ADVANCE DIRECTIVE POLICY (2018)
The term advance directive (increasingly being replaced by the term advance decision) means a statement explaining what medical treatment the individual would not want in the future, should that individual 'lack capacity' as defined by the Mental Capacity Act 2005. The term 'living will', whilst helping people to understand the concept, is somewhat misleading in that, unlike a will, it does not deal with money or property. Moreover, it can relate to all future treatment, not just that which may be immediately life-saving. An advance directive is legally binding in England and Wales. Except in the case where the individual decides to refuse life-saving treatment, it does not have to be written down, although most are and a written document is less likely to be challenged.
Whilst the patient has capacity, their word overrides anything contained in their advance directive or anything their legal representative may say.
If doctors have doubts about the validity of an advance decision they should consult early with their indemnity organisation and they may be able to apply to the Court of Protection to overrule it.
In Scotland and Northern Ireland the situation is somewhat different. Advance decisions are governed by common law rather than legislation. However, providing the decision was made by an adult with capacity and clearly sets out the person's intentions, it is highly likely that a court would consider it legally binding.
The term advance statement is sometimes used. This is an expression of the individual's desires and may refer to personal values, principles and religious beliefs. It is not legally binding but may act as a guide to a doctor who has to make a decision on behalf of a patient who lacks capacity.
Detailed below is the Garstang Medical Practice policy around supporting our patients over issues relating to advance directives / decisions.
Further NHS guidance with detailed support and useful links can be found on this page at NHS.uk.
- The Practice abides by the British Medical Association (BMA) and other legal guidelines for advance directives.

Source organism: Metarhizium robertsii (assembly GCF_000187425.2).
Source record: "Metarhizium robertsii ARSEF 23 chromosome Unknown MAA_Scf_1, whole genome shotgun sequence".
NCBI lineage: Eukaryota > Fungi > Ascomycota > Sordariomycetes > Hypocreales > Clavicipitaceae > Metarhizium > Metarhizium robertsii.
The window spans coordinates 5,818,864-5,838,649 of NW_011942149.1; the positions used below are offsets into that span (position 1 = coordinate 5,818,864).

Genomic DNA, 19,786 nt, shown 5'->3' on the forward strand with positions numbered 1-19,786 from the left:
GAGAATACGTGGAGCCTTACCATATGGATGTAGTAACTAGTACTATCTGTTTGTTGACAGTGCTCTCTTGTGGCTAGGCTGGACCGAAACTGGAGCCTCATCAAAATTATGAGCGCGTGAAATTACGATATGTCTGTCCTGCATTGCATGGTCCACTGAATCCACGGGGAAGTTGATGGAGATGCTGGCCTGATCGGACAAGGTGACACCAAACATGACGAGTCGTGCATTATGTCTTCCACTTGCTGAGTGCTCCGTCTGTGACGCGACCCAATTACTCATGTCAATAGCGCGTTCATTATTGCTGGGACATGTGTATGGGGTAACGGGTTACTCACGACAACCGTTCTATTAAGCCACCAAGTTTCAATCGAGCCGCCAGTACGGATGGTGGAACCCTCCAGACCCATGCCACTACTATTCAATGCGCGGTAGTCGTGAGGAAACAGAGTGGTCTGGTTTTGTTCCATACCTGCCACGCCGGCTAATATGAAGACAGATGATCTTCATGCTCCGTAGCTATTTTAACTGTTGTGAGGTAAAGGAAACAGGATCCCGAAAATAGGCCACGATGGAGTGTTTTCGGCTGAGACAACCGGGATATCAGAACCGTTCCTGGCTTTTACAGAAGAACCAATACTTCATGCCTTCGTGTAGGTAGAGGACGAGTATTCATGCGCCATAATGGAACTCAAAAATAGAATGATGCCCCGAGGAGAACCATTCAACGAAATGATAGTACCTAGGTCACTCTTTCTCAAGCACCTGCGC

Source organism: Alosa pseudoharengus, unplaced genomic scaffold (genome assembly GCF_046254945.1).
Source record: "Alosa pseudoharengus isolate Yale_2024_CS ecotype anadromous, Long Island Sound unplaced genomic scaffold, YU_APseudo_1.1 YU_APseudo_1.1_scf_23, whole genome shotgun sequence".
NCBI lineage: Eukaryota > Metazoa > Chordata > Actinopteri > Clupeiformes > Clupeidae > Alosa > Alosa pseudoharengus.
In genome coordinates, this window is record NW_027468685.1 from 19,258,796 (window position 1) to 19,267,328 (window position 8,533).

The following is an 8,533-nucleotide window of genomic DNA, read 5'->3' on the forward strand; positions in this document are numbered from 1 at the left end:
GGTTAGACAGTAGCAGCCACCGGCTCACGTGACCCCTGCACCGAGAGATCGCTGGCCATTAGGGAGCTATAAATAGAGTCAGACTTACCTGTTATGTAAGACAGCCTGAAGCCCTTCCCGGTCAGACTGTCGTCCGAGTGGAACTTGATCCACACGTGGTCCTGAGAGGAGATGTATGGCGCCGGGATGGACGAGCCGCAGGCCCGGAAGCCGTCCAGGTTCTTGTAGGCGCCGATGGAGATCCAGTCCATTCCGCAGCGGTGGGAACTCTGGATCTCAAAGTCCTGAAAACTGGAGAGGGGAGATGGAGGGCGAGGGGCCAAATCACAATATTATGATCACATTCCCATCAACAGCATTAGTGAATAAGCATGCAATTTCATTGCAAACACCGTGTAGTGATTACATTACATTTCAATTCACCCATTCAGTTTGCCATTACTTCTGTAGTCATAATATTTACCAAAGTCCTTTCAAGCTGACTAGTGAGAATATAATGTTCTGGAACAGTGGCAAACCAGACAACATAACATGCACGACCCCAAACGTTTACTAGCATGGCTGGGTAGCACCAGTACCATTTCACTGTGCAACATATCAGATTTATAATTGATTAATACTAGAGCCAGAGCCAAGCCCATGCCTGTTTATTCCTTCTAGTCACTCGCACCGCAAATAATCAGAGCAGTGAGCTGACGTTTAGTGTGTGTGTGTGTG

- Each request from a Patient will be considered by that patient’s own GP.
- Appropriate advice will be offered relating to the consequences of the request.
- The Practice generally supports the principle of patient choice in the provision of treatment and will take the Directive into account in its provision of treatment.
How to register an Advance Directive with the Practice
Bring the original document and identification containing a signature (e.g. Passport or Driving Licence).
Make an appointment at least 4 weeks in advance with your GP, advising the Receptionist that an Advance Directive is to be discussed.
What the Practice will do
- We will make copies of your documents and return the originals to you.
- Your GP will study the content of your documents to prepare for the consultation.
- At the consultation, your GP will discuss with you the clinical implications of your decision and take into account your health situation to ensure that you fully understand the nature of your request.
- If you confirm that you wish to proceed, your GP may ask you about your Advance Directive again in the future if you come for a consultation.
Our medical records will be updated with an image of your documents and an alert placed on your record which will be seen each time your record is opened.
We will provide details to other health professionals involved with your treatment as needed, e.g. where a hospital or other referral is necessary.
- Maintain and securely retain your original Advance Directive document.
- Regularly re-affirm in writing that the Advance Directive document is still valid – it is recommended that this is done every 12 months.
- Ensure that your family and close friends are aware of your Advance Directive document and where it is kept.
What the Practice Will Not do
- Remind you to review or update your directive.
- Monitor your treatment elsewhere (other than supply a copy of your directive).
- Express views on the acceptability or legality of the directive in the wide variety of potential future clinical circumstances, or treatments which may be needed.
- Be responsible for the provision of Advance Directive information to other health providers where the Practice has not been involved in the care process (e.g. private clinics, temporary registration elsewhere etc.).